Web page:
Trent Alexander-Arnold’s family history reveals complex relationships and links beyond Liverpool
As part of our Football Moves People campaign, our friends at family history website Findmypast have been exploring the pasts of England, Scotland’s and Wales’s footballing heroes to see where their heritage lies.
Trent Alexander-Arnold was part of England’s initial 26-man Euros squad, but suffered an injury in a warm-up game which forced him to withdraw from the tournament. In this post, Findmypast’s family history experts delve into the Liverpool-born player’s family tree and try to assess some of the headline-grabbing claims about his family ties to the US – and to Sir Alex Ferguson.
Trent Alexander-Arnold was born in 1998 in Liverpool. As is the case with most professional footballers, a quick web search will reveal a few facts about their backgrounds and, perhaps, a few not so factual stories.
With Trent, the two pieces of information you come across repeatedly on the internet are that his maternal uncle is John Alexander, a retired football administrator; and that John himself is a friend of the football manager Sir Alex Ferguson who, coincidentally, apparently had a girlfriend, Doreen, in the late 1950s who went on to become Trent’s maternal grandmother. Here at family history website Findmypast, we have tried to reconstruct Trent Alexander-Arnold’s family tree to see what we could uncover.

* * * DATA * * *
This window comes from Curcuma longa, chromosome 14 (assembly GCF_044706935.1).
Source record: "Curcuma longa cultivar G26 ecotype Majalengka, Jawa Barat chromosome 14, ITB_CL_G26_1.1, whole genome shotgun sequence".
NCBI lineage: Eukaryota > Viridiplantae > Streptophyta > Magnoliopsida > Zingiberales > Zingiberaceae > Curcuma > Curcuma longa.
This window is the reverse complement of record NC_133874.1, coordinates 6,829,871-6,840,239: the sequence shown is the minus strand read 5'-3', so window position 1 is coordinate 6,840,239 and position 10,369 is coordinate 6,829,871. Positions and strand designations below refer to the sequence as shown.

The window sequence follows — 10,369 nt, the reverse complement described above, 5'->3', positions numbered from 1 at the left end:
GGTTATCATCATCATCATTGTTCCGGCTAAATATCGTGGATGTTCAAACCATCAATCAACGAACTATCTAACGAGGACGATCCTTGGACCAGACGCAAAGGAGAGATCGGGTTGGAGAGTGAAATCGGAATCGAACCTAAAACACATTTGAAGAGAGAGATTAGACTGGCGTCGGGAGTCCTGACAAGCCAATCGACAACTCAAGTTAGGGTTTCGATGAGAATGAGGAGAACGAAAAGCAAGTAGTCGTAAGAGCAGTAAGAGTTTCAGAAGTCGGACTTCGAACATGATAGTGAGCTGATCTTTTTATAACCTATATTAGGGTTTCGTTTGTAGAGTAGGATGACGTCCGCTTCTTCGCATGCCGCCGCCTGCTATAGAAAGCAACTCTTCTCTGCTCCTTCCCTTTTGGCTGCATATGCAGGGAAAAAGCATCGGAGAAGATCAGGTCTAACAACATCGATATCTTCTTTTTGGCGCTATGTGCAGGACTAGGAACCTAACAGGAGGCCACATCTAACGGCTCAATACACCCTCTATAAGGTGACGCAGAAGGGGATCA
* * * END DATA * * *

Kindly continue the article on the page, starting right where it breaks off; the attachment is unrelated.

Trent Alexander-Arnold’s parents are Michael Arnold and Dianne Alexander. His father Michael is a businessman who once traded in commodities but now manages Trent’s business affairs. It appears he was born in 1961 in Liverpool.
Findmypast believes that Trent’s mother Dianne was born in 1966, although there was no obvious birth record for her in the publicly available birth indexes for England.
Another thing you read about Trent online is that, according to FIFA rules, he was eligible to play for the United States national team. This means that one of his parents or grandparents must have been born in the US. So perhaps Dianne was born in the USA. This is in keeping with Sir Alex Ferguson’s autobiography, in which he writes that his first serious girlfriend Doreen Carling, who he dated in the late 1950s in the Glasgow suburb of Cardonald, emigrated to New York and married there. If so, this suggests that Doreen must have married a Mr Alexander in NYC in, say, the early 1960s and Trent’s mother Dianne was her daughter and was born there. In family history terms, these are modern-era events, making supporting evidence tricky to come by in online sources.
Next, Findmypast tried a different approach. If John Alexander is the maternal uncle of Trent Alexander-Arnold, that would mean that he is a brother of Trent’s mother Dianne. Findmypast’s research indicates that John was born in 1955 in Liverpool, the first child of parents Eric Edward Alexander and Moira Alexander née Kelly – and they were born in 1932 and 1935 respectively in Liverpool. If Findmypast is right, this means that John Alexander cannot be a maternal uncle to Trent – perhaps he is a great uncle instead? If he were a great uncle, that would mean that he was a brother of Trent’s maternal grandmother the Mr Alexander (forename not known) who, as above, Findmypast surmised may have married Sir Alex Ferguson’s ex-girlfriend in the States. Yet, Findmypast could not trace such a brother. So perhaps the family relationship is even more complex.